From Stephanie Hughes:
I don’t read much fiction these days, but a friend who’s writing a novel (and hoping that it will be a commercial success) has asked me to read an old Michael Crichton whodunit (1992) for an opinion on the style. Called Rising Sun, it seems as much a tract on the dangers of Japanese infiltration of American business as a genuine thriller (long stretches of propaganda, however alarming, do tend to slow things down). However, it has provided a rather slick metaphor for how to deal with our great literary whodunit.
Crichton’s plot hinges on a set of tapes recorded automatically by a system that runs round-the-clock in a high tech boardroom of a state of the art (c.1992) skyscraper just built by a Japanese corporation in LA. The system has recorded a murder that took place in the otherwise empty boardroom at night, and the corporation, anxious to “save face,” is heavily invested in keeping the facts from the public.
The detectives manage to get hold of the tapes, but the question then becomes whether or not they have been altered by Japanese technicians privy to the latest techniques. The detectives’ technician explains that it’s easy to remove traces of a person from a video; what’s difficult to alter are the shadows they’ve cast. Shadows interface with objects in ways that make them very difficult to remove, add, or alter, so that a trained eye can tell that something’s been changed, if not exactly what.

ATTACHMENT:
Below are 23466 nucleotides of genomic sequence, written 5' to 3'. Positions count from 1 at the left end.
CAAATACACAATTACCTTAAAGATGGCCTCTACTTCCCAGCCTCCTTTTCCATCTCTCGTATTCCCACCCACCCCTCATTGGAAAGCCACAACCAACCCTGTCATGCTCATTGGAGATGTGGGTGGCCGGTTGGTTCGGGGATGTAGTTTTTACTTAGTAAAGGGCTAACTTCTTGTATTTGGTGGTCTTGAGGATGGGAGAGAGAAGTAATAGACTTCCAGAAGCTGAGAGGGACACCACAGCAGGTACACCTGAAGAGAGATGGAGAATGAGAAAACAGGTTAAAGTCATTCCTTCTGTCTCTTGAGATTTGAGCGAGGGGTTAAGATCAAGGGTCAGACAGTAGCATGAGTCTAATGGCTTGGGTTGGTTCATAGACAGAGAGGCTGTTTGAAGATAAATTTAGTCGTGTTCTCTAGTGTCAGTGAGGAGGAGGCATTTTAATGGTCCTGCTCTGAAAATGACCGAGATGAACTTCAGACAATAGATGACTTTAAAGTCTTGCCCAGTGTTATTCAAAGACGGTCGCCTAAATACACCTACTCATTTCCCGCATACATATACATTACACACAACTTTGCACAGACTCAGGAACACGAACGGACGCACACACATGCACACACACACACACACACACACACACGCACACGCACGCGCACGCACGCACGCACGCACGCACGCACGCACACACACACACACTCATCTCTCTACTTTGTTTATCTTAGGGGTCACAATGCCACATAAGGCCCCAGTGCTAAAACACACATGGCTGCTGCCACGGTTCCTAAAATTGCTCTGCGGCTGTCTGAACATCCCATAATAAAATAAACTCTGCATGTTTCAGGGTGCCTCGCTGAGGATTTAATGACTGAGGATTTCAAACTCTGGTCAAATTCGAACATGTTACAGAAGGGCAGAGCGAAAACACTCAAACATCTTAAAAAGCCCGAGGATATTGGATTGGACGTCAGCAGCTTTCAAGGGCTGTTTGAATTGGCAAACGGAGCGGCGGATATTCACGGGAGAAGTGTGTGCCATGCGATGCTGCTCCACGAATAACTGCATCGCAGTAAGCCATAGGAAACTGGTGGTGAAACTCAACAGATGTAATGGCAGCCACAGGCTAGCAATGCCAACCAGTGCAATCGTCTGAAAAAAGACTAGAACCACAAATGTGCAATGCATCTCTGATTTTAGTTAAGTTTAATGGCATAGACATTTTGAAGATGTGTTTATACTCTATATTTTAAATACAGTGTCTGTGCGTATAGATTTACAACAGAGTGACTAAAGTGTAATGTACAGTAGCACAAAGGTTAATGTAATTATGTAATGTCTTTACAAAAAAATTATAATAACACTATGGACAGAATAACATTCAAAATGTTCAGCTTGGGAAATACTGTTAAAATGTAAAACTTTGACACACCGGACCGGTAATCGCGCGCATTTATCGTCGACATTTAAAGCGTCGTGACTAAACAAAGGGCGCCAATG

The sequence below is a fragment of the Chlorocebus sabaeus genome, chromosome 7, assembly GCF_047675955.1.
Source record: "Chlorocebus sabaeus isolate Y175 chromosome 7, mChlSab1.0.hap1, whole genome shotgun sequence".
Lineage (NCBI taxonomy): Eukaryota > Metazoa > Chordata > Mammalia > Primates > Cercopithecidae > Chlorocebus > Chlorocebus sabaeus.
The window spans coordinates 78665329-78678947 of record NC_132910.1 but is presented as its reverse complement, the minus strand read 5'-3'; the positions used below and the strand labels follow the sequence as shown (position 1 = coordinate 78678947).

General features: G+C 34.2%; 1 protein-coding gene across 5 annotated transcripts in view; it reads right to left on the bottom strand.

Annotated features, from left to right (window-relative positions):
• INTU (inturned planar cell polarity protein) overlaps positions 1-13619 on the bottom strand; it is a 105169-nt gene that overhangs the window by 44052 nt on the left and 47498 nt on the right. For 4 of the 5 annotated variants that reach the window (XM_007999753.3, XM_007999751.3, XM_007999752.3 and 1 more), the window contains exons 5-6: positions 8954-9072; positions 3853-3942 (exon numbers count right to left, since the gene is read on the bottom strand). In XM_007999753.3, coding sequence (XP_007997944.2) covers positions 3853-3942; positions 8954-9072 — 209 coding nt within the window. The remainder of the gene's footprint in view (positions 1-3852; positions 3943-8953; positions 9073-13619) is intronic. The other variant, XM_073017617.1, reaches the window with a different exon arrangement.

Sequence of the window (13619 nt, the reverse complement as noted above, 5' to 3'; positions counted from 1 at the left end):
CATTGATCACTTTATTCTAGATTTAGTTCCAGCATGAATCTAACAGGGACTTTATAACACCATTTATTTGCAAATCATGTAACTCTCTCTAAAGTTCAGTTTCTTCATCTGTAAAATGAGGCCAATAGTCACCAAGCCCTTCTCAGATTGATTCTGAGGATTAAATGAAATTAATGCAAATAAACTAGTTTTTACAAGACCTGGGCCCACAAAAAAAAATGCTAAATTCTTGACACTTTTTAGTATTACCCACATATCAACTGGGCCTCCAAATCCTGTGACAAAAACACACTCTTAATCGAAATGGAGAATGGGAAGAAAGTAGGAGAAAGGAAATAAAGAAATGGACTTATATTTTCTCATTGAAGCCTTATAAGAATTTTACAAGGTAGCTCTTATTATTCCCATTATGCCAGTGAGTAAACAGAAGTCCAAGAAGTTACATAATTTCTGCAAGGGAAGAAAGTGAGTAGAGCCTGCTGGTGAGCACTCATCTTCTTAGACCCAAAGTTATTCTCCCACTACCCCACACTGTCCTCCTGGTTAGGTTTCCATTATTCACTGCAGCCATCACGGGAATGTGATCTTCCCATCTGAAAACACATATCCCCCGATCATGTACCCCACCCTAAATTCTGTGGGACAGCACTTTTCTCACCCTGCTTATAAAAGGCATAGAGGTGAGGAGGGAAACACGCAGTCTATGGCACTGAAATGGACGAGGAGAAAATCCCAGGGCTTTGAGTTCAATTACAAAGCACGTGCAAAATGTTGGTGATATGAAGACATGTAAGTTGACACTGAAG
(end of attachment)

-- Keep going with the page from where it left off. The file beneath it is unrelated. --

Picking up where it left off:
Shakespeare liked to contrast shadow with substance, warning not to take the one for the other. Unfortunately, lacking the substance of hard facts, all we have are the many shadows they cast. Some of these, most interestingly, involve the word shadow itself.
Read Stephanie Hughes’ analysis at: